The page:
The sodium-vitamin C co-transporter SVCT2 is primarily responsible for the accumulation of the important antioxidant ascorbate into brain cells. In vitro studies have demonstrated strong expression of this transporter in cultured astrocytes, whereas in situ hybridization analysis has so far detected SVCT2 only in neurons. In the present study, we examined the response of SVCT2 mRNA expression in the brain to focal ischemia induced for 2 h by unilateral middle cerebral artery occlusion. The mRNA expression patterns of SVCT2 and the glutamate-activated immediate early gene Arc were investigated at 2 and 22 h after ischemia. SVCT2 and Arc mRNA expression was lost in the ischemic core at both time points. In areas outside the core, Arc was strongly up-regulated, primarily at 2 h, whereas SVCT2 showed an increase at 2 and 22 h. SVCT2 expression was increased in neurons as well as in astrocytes, providing the first evidence for SVCT2 expression in astrocytes in situ. These findings underscore the importance of ascorbate as a neuroprotective agent and may have implications for therapeutic strategies. In addition, the increase of SVCT2 in astrocytes after ischemia suggests that cultured astrocytes are exposed to chronic oxidative stress.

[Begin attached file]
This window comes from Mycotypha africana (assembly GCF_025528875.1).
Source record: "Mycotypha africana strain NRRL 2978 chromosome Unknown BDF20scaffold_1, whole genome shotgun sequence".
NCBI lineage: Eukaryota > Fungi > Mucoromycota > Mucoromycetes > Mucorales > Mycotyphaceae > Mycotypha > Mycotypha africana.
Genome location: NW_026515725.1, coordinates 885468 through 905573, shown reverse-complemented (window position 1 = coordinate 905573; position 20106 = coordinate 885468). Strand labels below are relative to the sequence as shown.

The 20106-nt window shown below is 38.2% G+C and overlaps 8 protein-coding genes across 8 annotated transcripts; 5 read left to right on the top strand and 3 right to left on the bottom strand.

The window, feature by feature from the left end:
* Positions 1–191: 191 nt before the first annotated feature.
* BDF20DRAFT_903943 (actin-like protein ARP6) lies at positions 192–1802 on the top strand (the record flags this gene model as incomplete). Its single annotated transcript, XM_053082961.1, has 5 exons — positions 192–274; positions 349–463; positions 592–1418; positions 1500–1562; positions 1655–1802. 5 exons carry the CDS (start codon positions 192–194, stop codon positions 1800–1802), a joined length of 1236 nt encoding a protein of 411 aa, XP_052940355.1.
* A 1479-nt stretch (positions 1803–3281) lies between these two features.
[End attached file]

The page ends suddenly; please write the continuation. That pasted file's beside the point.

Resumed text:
|Original language||English (US)|
|Number of pages||11|
|Journal||Journal of Neurochemistry|
|State||Published - Aug 2003|
- Oxidative stress
ASJC Scopus subject areas
- Cellular and Molecular Neuroscience